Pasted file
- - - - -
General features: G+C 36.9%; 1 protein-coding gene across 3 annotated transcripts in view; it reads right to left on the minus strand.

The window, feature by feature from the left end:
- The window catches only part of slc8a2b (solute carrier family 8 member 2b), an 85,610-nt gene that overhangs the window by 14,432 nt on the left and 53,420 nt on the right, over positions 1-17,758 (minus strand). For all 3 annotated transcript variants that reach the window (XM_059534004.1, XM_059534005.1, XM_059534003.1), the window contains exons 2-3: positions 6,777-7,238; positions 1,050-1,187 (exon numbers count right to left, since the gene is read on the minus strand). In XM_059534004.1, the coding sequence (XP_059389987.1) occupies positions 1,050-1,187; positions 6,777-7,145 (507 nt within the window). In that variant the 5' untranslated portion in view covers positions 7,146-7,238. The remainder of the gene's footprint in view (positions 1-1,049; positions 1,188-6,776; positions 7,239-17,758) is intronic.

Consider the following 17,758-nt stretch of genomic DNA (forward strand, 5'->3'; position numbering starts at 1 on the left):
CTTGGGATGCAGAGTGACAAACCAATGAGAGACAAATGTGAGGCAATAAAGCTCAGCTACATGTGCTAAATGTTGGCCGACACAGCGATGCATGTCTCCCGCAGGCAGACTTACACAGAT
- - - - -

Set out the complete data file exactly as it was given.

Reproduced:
General features: G+C 36.9%; 1 protein-coding gene across 3 annotated transcripts in view; it reads right to left on the minus strand.

The window, feature by feature from the left end:
- The window catches only part of slc8a2b (solute carrier family 8 member 2b), an 85,610-nt gene that overhangs the window by 14,432 nt on the left and 53,420 nt on the right, over positions 1-17,758 (minus strand). For all 3 annotated transcript variants that reach the window (XM_059534004.1, XM_059534005.1, XM_059534003.1), the window contains exons 2-3: positions 6,777-7,238; positions 1,050-1,187 (exon numbers count right to left, since the gene is read on the minus strand). In XM_059534004.1, the coding sequence (XP_059389987.1) occupies positions 1,050-1,187; positions 6,777-7,145 (507 nt within the window). In that variant the 5' untranslated portion in view covers positions 7,146-7,238. The remainder of the gene's footprint in view (positions 1-1,049; positions 1,188-6,776; positions 7,239-17,758) is intronic.

Consider the following 17,758-nt stretch of genomic DNA (forward strand, 5'->3'; position numbering starts at 1 on the left):
CTTGGGATGCAGAGTGACAAACCAATGAGAGACAAATGTGAGGCAATAAAGCTCAGCTACATGTGCTAAATGTTGGCCGACACAGCGATGCATGTCTCCCGCAGGCAGACTTACACAGAT